What If the Y chromosome Completely Vanished From Earth? – Genetic Education

What If the Y chromosome Completely Vanished From Earth?

“The Human Y chromosome has constantly Shedding DNA sequences since it evolved. But what if the Y chromosome completely disappears from Earth? Here is one possibility men will still survive and reproduce.”  

Disclaimer: The content presented herein has been compiled from reputable, peer-reviewed sources and is presented in an easy-to-understand manner for better comprehension. A comprehensive list of sources is provided after the article for reference.

Y chromosome has been a genetic identity and a unique characteristic of men. Categorized into the sex chromosome, the Y chromosome is present in men along with the X chromosome. It carries genes related to maleness and male secondary characteristics. 

The structure and function of the human Y chromosome are entirely different from the autosomes, although it evolved from autosomes itself. It’s a tiny chromosome having a few important genes, mostly associated with male sex differentiation and determination. 

The Y chromosome is gradually disappearing, studies suggest. It loses DNA sequences over time and the shedding is still continued. I searched on Google “Y chromosome disappear” and I got 26,10,000 results claiming the fact. 

Most of them are research articles, many are from reputed publications and the rest are blog articles. The fact that the Y chromosome is disappearing is backed by scientific research. So Men’s future is in danger, I guess, in a few million years.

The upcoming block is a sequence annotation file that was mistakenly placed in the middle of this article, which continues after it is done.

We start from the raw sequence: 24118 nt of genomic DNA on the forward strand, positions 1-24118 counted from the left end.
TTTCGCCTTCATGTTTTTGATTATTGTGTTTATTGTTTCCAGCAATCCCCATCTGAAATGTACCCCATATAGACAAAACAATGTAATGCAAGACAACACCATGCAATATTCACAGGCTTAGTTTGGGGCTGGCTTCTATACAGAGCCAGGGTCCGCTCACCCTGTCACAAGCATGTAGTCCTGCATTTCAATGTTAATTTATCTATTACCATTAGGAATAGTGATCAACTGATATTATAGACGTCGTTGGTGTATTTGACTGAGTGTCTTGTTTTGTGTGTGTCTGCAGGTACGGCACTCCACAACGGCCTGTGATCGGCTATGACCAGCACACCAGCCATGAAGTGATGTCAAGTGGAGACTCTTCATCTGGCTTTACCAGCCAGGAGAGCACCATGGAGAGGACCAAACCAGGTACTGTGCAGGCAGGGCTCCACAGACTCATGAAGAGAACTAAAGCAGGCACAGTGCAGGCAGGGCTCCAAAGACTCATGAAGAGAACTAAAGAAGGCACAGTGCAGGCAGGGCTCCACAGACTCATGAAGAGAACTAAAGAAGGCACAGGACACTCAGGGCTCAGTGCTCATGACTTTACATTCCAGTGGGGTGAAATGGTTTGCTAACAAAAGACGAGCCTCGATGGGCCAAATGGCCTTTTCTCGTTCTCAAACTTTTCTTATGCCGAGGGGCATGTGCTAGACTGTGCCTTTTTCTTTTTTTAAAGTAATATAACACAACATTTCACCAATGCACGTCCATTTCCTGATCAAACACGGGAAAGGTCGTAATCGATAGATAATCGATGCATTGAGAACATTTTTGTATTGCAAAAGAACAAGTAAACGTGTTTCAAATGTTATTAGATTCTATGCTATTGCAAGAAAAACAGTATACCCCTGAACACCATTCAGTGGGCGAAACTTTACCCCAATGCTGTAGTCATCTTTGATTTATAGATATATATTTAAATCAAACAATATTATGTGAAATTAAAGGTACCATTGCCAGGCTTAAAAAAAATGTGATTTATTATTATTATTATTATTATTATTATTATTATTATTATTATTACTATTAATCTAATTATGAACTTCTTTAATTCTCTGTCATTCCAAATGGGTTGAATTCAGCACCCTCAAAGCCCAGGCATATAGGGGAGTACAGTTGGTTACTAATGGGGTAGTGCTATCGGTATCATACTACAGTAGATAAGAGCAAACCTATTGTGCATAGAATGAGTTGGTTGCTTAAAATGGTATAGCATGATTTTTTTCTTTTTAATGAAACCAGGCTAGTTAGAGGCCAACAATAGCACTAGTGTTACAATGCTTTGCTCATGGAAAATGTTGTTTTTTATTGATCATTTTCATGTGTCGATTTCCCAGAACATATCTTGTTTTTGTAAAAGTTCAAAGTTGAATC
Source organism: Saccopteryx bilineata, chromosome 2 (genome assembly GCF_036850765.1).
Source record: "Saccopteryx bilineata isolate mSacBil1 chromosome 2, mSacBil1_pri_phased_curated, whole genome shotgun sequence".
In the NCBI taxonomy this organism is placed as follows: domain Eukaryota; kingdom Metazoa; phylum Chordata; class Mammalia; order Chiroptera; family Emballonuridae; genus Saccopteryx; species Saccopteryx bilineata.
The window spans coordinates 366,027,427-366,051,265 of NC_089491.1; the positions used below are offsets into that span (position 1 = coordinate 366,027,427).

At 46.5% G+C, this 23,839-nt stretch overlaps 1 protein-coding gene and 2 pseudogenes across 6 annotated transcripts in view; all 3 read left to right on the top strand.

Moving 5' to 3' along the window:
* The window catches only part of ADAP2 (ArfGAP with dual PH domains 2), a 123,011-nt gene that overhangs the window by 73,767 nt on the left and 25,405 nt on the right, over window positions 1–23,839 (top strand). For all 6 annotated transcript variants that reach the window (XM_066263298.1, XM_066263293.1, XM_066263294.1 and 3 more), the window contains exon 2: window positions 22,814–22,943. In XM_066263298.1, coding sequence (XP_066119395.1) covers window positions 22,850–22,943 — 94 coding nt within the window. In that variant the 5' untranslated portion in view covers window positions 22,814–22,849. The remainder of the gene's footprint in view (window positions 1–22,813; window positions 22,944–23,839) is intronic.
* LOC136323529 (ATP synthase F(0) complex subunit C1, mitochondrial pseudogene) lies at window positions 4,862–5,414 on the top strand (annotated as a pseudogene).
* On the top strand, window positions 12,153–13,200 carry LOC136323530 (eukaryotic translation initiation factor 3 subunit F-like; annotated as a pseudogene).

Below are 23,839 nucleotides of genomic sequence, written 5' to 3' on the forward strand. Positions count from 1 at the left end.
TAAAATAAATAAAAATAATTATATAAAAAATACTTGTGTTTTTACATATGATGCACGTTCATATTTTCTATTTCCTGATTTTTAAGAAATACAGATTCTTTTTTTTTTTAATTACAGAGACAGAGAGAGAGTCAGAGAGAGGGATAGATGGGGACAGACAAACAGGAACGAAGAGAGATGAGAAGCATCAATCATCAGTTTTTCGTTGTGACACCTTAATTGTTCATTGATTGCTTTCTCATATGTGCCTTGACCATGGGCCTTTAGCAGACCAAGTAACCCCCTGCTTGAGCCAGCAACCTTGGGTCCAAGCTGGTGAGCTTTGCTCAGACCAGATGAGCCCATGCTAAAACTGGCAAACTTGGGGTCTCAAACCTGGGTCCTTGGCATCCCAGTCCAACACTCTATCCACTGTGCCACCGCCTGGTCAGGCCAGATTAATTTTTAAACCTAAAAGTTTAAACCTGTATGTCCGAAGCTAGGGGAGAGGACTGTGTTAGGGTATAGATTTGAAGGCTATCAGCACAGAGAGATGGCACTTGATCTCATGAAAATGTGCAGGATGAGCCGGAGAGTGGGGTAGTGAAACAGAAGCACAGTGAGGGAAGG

I did some research on this topic during my PhD. One question struck my mind a few days back on this topic– what if it completely vanished from Earth? I tried to collect information but I was disappointed.  

I revised my research, read my thesis, research papers and review articles, and finally came up with a solid and concrete possibility that would save men. 

If the Y chromosome vanishes, men will still survive on Earth, reproduce and remain healthy. The phenomenon called pseudoautosomal regions-mediated recombination helps them survive. 

What If the Y chromosome is Completely Vanished From Earth?

Pseudoautosomal regions (PAR) on the X and Y chromosomes do not completely but partially behave like autosomes, they recombine and exchange genetic material. We reported in our research that oftentimes, it also exchanges genetic material other than the PAR and causes serious conditions like sex reversal. 

Now, before moving ahead, we have to understand a bit about the Y chromosome structure. SRY and male-specific genes are closely located near the PAR regions, on the very end of the p arm on the Y chromosome.

SRY and related genes are crucial for male sex determination and differentiation, and the development of secondary sex characteristics. Thus, when it participates in the process of recombination, along with the PAR, it is transferred to the X chromosome.  

In consequence, males face various infertility and related problems. But interestingly, that’s the main process that can save men.